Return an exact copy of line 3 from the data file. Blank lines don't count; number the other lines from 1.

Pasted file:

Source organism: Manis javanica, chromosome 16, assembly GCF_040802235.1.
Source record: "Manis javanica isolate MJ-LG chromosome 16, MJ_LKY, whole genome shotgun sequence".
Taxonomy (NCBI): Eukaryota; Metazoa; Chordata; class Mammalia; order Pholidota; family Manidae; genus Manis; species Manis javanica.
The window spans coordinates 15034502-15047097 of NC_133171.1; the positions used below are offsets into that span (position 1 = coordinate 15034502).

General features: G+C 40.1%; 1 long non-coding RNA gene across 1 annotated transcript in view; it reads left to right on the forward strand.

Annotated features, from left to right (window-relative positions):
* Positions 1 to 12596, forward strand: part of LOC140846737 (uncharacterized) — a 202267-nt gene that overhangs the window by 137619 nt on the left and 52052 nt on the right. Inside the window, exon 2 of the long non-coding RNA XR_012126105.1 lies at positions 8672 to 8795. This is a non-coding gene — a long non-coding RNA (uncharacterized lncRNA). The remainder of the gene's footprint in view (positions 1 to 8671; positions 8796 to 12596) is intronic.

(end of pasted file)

Taxonomy (NCBI): Eukaryota; Metazoa; Chordata; class Mammalia; order Pholidota; family Manidae; genus Manis; species Manis javanica.